Investors raise bets on UK recession, Powell signals more Fed hikes, and other economy stories to read this week

Top economy stories: Investors raise bets on UK recession; Powell says expectations of more Fed hikes 'good guess'; and more.
Top economy stories: Investors raise bets on UK recession; Powell says expectations of more Fed hikes 'good guess'; and more.
Image: REUTERS/Toby Melville
  • This weekly round-up brings you the latest stories from the world of economics and finance.
  • Top economy stories: Investors raise bets on UK recession; Powell says expectations of more Fed hikes 'good guess'; Eurozone business growth stalls in June.

1. Investors raise bets on UK recession

Investors are raising bets for a UK recession after the Bank of England (BoE) lifted interest rates more than expected this week.

The BoE hiked rates by half a percentage point to 5% in an effort to tame sticky inflation. Analysts now see further increases to 6% early next year, sparking a mortgage crisis and raising borrowing costs for government debt. The government is under increasing pressure to support those mortgage holders affected, The Times reports.

"Inflation is horrific," Juan Valenzuela, fixed-income portfolio manager at Artemis, who is buying two- and five-year gilts, told Reuters.

UK borrowing costs shoot back up relative to peers.
Betting on recession -- Investors charge more to hold UK debt after rate increase.
Image: Refinitiv Datastream, Reuters, Harry Robertson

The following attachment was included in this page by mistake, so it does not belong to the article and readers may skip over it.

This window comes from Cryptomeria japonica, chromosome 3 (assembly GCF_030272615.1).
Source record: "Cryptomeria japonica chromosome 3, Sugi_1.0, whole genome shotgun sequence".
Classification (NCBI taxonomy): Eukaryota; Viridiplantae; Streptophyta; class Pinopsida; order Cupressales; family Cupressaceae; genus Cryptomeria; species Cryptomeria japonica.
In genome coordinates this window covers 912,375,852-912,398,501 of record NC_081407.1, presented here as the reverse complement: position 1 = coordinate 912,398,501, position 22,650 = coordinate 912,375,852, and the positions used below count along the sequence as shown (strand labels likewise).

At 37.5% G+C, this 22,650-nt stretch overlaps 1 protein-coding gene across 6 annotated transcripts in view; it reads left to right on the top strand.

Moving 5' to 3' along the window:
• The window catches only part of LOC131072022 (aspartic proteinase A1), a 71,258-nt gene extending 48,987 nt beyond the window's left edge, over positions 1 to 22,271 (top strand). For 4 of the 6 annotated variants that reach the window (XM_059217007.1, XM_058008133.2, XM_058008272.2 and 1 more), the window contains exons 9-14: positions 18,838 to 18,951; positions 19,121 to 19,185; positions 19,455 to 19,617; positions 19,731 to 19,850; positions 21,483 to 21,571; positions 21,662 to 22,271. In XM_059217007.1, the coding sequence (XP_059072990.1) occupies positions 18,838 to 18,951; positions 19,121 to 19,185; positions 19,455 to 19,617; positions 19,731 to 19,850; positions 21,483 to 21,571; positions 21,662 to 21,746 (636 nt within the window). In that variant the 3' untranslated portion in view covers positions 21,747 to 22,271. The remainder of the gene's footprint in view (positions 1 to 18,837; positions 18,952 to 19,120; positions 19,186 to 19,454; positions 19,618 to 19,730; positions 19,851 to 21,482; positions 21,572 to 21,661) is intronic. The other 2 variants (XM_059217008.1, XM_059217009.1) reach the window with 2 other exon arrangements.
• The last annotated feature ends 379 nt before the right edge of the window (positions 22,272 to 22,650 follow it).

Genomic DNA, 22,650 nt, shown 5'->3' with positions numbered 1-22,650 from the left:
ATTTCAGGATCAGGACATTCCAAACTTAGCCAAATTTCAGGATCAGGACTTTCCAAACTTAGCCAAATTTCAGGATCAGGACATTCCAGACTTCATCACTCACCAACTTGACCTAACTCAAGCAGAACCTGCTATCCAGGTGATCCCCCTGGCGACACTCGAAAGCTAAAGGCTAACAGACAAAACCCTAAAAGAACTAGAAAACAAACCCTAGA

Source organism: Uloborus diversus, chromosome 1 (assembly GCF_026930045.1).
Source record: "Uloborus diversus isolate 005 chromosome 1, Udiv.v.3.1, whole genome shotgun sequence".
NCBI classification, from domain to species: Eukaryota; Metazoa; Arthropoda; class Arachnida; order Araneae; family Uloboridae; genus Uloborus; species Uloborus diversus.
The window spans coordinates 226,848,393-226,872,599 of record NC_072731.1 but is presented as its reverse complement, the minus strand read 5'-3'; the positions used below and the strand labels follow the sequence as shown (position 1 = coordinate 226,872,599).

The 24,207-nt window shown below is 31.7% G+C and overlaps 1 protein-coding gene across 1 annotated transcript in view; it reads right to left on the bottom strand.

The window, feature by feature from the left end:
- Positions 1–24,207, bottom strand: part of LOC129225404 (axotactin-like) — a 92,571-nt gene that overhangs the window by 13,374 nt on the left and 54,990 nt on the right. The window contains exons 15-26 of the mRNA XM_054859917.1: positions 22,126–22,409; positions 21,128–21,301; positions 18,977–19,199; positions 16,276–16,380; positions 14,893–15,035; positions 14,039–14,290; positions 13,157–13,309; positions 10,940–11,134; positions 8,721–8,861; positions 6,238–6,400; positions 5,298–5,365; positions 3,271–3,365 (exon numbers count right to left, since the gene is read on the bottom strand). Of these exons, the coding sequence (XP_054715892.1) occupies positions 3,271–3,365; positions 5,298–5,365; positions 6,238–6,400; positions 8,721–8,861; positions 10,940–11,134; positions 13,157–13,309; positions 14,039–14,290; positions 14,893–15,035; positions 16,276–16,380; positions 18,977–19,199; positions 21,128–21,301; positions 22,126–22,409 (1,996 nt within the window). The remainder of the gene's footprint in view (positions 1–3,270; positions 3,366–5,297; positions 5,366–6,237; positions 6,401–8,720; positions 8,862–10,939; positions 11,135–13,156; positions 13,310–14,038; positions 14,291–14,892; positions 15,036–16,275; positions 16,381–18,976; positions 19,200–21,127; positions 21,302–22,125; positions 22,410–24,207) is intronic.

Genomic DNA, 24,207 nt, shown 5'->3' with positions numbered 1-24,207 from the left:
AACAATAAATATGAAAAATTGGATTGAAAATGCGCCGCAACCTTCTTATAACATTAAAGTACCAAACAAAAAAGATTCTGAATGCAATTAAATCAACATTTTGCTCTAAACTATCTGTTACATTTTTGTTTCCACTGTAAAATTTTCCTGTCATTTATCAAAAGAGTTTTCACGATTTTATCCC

"Inevitably, the BoE will have to respond," with more rate increases, he added. These will "cause enough economic damage that the BoE will [then] have to cut [rates] quite aggressively."

Capital markets are also signalling a recession. The gilt yield curve is the most inverted since 2000, which means bondholders now want more compensation for lending for two years than for ten.

This increase in borrowing costs is also bad news for the UK government. Britain's public-sector net debt surpassed 100% of gross domestic product for the first time since 1961 in May as borrowing came in higher than expected.

Public-sector net debt, excluding that of state-controlled banks, hit £2.567 trillion ($3.28 trillion), equivalent to 100.1% of gross domestic product.

2. Fed says likelihood of more hikes 'pretty good guess'

Further US interest rate increases are "a pretty good guess" if the economy continues in its current direction, Federal Reserve Chair Jerome Powell told lawmakers this week.

Powell said he would not characterize the Fed's decision last week to hold interest rates steady as a "pause", and noted that a majority of policymakers expect two more quarter-point rate increases by the end of the year.

While inflation is still way too high for the Fed's comfort, there are signs interest rate increases are feeding through to the real economy. The number of US citizens filing for state unemployment benefits continued at a 20-month high for the third week in a row, which could indicate a softening labour market.

Trade and Investment

How is the World Economic Forum ensuring sustainable global markets?

The World Economic Forum’s Platform for Shaping the Future of Trade and Investment informs business and policy action on critical international trade and investment choices, driving inclusive growth and development by working with companies, governments, and civil society.

Contact us for more information on how to get involved.